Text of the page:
Art Gallery: Touchware Chair
Art and Technology Department
The School of the Art Institute of Chicago
As cyberspace with its virtuality races towards the future, there is a cry for the hand. In linking to cyberspace, where is the touch, the tactility, the physicality of experience? Touchware is the lens through which we envision the future. This exhibition embraces the interface between computing and user as the territory of art. Issues of the physicality of touch vs. the psychology of keeping in touch, natural versus machine, and substance versus virtual are concerns of these artists.
The reach-out-and-touch mythology of the telephone has become the banner of the World Wide Web. Email and the Internet provide the long-distance touch with an immediacy and multiplici-ty of connection within simultaneous individual and community matrices. ³This network is an ideological image, with a profusion of spaces and identi-ties and the permeability of boundaries - in the personal body and in the body politic.²1 This rhizomatic world of cyber-space is an electronic totemism. Totemism, as described in Aboriginal art, involves animating lines of identifi-cation flowing from the origin through all things ... forming an invisible web of reciprocal processes linking humanity, nature, and spirituality.2 Central to Aboriginal art, totemism describes the linking of humanity, nature, and the gods. Electronic totems, as Aboriginal totems, enrich a person¹s interrelated-ness to the world.
But the behavior and feel of this linking is flat - a projected world connected through a flat light screen. In this flat-land, the visual is dominant over the other perceptual senses. Other sensory experiences like touch are diminished. McLuhan viewed the printing press as an invention that segmented sensory experiences, preventing kinaesthetic thought and feeling in which there is a synthesis of hearing, seeing, tasting, and touching. The Internet is an exten- sion of the printing press. Thus when an individual perceptual sense becomes locked in a technology, it becomes separated from the other senses. This portion of one¹s self clos-es, as if it were locked in steel. Prior to such separation, there is complete interplay among the senses. Virtual experience ³overthrows the sensorial and organic architecture of the human body by disembodying and reformatting its sensorium in powerful, computer generated, digitized spaces.²3 Cyberspace disengages from physical reality. Sensory experience is reduced to a monomedium of digital coding.
The artwork in this exhibition links us to the mythology and spirituality of the digital world. We create convergence mythologies as a connective tissue between the physical and the world of the virtual spirit. African art embraces the differences between the world of matter and that of spirit through con-vergence mythologies. Each African culture has a specific explanation for the convergence of spirit and matter. For example, the Yoruba people con-ceive of the cosmos in terms of two distinct yet inseparable components. Aye is the visible, tangible world of the living, while Orun is the invisible, spiritu-al realm of the ancestors, gods, and spirits. In some societies, dreams and the dreaming person are the point of intersection between the human and the spirit realms. The dreaming person is the intermediary of communication. The artist mediates the territory between real and virtual, between spirit and matter.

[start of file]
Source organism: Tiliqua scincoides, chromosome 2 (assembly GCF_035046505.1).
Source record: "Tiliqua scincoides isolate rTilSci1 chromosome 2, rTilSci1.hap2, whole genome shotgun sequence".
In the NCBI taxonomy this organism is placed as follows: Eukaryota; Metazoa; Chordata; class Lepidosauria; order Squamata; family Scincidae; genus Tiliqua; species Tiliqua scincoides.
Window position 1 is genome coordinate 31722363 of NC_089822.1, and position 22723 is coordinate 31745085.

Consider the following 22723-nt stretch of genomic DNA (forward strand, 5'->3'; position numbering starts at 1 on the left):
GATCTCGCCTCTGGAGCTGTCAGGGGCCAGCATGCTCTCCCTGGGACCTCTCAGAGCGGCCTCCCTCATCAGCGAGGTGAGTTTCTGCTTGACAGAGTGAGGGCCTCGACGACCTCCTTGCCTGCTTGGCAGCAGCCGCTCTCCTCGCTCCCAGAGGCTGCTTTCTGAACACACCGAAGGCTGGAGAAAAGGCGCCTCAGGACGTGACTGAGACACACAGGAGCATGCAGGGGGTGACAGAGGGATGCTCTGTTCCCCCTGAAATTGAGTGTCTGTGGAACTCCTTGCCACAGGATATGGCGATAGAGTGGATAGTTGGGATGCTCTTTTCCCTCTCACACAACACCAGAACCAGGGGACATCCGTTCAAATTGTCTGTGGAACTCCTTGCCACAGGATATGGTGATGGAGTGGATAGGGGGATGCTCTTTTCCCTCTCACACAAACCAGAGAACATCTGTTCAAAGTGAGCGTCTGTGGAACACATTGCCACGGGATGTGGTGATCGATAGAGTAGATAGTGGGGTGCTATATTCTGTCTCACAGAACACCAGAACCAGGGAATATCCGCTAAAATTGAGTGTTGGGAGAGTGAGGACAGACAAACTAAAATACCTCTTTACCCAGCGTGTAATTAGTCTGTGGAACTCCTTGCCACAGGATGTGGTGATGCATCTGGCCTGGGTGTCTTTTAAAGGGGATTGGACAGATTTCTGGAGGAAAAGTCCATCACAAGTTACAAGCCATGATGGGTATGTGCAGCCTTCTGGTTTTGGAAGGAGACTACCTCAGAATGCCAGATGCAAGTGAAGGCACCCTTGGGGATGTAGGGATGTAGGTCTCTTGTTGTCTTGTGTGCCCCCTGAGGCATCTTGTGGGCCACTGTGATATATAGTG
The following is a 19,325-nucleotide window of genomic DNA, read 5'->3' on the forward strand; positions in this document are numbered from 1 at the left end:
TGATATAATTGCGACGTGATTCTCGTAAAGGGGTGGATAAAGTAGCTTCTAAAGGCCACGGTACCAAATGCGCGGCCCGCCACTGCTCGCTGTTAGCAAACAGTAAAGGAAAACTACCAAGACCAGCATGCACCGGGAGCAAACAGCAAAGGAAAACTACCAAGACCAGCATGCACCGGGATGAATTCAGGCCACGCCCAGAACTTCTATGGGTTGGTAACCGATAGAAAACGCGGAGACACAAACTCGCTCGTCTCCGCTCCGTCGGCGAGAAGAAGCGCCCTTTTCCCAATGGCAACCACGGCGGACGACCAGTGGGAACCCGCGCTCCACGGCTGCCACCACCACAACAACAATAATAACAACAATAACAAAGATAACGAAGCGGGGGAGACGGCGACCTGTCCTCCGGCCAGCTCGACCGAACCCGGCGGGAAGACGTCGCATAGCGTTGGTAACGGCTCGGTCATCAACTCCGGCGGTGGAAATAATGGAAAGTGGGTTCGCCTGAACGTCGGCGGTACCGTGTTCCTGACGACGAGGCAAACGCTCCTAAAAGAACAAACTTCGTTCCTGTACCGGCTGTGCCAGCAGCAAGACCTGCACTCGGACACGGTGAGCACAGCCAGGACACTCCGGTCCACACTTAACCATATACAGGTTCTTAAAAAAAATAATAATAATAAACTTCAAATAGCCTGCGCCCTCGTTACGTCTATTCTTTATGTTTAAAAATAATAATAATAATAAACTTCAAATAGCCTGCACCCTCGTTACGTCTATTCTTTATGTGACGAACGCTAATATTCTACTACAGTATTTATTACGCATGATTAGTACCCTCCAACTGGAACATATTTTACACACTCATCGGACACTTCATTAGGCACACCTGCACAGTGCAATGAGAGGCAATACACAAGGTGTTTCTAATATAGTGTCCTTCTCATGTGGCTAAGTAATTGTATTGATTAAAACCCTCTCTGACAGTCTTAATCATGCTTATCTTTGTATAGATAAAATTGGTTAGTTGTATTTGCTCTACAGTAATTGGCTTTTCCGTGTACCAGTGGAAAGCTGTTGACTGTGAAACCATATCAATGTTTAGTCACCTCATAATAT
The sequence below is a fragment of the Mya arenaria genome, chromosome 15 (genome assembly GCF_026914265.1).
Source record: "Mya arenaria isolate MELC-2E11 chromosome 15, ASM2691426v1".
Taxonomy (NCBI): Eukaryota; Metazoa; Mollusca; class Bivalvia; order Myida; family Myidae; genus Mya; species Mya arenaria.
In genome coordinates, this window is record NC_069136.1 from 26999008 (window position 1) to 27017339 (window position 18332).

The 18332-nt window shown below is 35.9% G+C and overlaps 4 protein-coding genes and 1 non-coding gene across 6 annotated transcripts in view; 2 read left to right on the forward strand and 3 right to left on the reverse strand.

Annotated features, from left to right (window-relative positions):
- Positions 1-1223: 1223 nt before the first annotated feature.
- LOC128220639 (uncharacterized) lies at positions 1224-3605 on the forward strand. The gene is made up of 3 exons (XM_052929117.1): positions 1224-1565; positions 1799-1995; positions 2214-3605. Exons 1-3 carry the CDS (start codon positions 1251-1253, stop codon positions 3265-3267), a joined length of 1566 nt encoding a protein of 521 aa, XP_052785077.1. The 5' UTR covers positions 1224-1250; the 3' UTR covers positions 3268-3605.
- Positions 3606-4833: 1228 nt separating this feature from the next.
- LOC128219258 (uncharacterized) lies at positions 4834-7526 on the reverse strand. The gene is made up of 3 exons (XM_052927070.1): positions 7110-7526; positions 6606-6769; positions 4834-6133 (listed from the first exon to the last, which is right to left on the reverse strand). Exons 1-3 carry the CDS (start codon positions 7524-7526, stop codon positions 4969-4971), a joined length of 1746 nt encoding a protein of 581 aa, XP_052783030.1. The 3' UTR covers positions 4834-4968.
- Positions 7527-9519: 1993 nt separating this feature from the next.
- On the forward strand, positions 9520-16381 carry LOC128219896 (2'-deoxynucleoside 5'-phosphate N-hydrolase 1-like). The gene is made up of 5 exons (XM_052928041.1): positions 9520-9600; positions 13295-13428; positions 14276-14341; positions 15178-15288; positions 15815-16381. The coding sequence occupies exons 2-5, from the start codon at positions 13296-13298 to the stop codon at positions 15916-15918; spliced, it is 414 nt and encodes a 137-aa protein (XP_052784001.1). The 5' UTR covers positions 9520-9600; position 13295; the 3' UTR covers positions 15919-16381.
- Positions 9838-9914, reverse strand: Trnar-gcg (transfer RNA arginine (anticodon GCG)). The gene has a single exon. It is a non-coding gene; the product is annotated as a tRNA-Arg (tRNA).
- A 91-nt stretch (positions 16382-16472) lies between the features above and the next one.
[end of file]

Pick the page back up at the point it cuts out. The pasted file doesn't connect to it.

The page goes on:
Electroforming: New Materials/ New Forms of Art
This artwork rematerializes the digitized experience, using physical and concep-tual aspects of touch to mediate between the real and the cyber-mythi-cal. Subverting the disembodiment of cyberspace, electroforming embodies an engagement with materials. The grammar of crafting in cyberspace usurps the vocabulary of hand materi-als and processes: cut and paste, layer-ing, modeling. But the process of creat-ing art in the electronic arena is elec-troforming with light, time, movement, communication, and transmission. Tangibility and substance cross over materiality and virtuality. The same is true for music composition. The materi-al of composition is sound having no object or visible physicality. Composer Pierre Boulez states that ³perhaps material seems a rather coarse and ill-suited term when it comes to an art such as music, which, more often than not, is perceived as something immate-rial. Sonority, potential expressivity, range and color form the musician¹s basic working material.²4 Sound and light are emotionally tangible materials, however ephemeral.
In the electronic arts, materials are cre-ated in the mind¹s eye of the artist. The psychological effect of material is real. The physiological effect of material is real. Artmaking as electroforming involves a complex conceptualization of materiality. The kinaesthetics of experi-ence are embedded in the mental con-structs of art-making processes as powerful as that of forming clay by hand. ³Significant art no longer has an outward relationship to material ele-ments that formed it.²5
1. Haraway, Donna J. Simian, Cyborgs and Women, The Reinvention of Nature. Routledge, New York, 1991, p. 170.
2. Lawlor, Robert. Voices of the first Day, Awakening in the Aboriginal Dreamtime. Inner Traditions Press, Rochester, Vermont, 1991, p. 279.
3. David Tomas, quoted by Jim Elkins in There are No Philosophic Problems Raised by Virtual Reality. Computer Graphics, Vol. 28, No. 4, Nov. 1994, p. 251.
4. Boulez, Pierre. passeport pour le XXe siecle, translated by Margaret Tunstill. Auvidis, Montaigne, 1989, p. 24.
5. Moholy-Nagy, Sibyl. Moholy-Nagy, Experiment in Totality. MIT Press, 1969.
ACM SIGGRAPH Online!
email: Bonnie Mitchell
Special Interest Group
on Computer Graphics.